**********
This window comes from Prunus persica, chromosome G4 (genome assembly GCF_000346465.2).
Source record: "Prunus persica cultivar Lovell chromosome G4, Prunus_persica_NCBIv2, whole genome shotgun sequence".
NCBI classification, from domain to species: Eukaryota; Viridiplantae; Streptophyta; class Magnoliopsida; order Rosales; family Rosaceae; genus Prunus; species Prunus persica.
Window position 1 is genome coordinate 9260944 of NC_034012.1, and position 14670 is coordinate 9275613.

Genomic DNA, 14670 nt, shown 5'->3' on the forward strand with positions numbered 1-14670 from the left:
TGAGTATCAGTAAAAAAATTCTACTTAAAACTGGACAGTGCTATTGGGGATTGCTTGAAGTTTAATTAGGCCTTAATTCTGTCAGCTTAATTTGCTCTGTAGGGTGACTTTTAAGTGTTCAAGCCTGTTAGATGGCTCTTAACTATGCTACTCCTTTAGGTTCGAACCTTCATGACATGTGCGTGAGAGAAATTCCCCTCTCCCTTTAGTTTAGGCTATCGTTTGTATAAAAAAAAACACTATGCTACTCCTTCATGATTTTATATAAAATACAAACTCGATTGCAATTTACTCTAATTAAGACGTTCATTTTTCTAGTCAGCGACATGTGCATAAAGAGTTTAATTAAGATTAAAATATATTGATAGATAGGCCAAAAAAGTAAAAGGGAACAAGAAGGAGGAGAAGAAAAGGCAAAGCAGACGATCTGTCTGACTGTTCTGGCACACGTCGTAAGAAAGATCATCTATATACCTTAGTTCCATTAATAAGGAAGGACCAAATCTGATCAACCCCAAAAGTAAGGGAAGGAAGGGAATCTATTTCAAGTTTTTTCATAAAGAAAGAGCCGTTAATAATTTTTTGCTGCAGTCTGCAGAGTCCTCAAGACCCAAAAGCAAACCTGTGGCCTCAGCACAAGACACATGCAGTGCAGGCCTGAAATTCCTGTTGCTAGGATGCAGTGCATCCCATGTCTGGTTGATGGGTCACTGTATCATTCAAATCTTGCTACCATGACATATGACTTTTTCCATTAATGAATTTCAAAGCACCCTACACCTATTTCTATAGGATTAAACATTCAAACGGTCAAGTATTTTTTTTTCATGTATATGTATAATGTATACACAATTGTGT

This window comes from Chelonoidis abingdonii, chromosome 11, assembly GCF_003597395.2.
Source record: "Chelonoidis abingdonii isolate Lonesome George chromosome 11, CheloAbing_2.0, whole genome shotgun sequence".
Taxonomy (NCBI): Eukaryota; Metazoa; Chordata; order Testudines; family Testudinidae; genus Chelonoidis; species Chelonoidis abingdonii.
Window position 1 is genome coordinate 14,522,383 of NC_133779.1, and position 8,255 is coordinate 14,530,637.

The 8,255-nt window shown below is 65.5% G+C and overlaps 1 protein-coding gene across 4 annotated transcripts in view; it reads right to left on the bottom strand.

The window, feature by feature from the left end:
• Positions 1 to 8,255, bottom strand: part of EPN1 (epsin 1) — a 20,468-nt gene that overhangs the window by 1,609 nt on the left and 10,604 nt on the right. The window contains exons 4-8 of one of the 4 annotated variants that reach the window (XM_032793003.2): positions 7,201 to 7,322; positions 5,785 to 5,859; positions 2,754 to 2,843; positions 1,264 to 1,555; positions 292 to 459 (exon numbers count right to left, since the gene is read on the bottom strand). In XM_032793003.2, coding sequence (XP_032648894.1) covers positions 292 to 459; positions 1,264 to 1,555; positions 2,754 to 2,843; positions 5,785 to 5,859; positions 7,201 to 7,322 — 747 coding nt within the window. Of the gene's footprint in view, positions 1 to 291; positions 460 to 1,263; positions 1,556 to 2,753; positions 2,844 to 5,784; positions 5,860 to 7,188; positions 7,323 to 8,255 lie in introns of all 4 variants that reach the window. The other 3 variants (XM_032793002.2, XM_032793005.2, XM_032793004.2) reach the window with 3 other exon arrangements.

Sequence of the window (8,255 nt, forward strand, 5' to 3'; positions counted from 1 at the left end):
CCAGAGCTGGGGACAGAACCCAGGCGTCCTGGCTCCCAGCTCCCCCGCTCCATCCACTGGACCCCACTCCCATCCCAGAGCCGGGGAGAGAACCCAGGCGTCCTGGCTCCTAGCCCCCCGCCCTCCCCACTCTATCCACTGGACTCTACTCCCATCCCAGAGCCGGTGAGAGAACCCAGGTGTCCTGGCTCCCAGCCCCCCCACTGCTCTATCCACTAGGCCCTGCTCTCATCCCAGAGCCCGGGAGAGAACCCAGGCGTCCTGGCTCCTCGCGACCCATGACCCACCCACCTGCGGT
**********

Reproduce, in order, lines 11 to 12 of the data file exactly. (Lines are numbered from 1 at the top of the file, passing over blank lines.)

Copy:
The 8,255-nt window shown below is 65.5% G+C and overlaps 1 protein-coding gene across 4 annotated transcripts in view; it reads right to left on the bottom strand.

The window, feature by feature from the left end: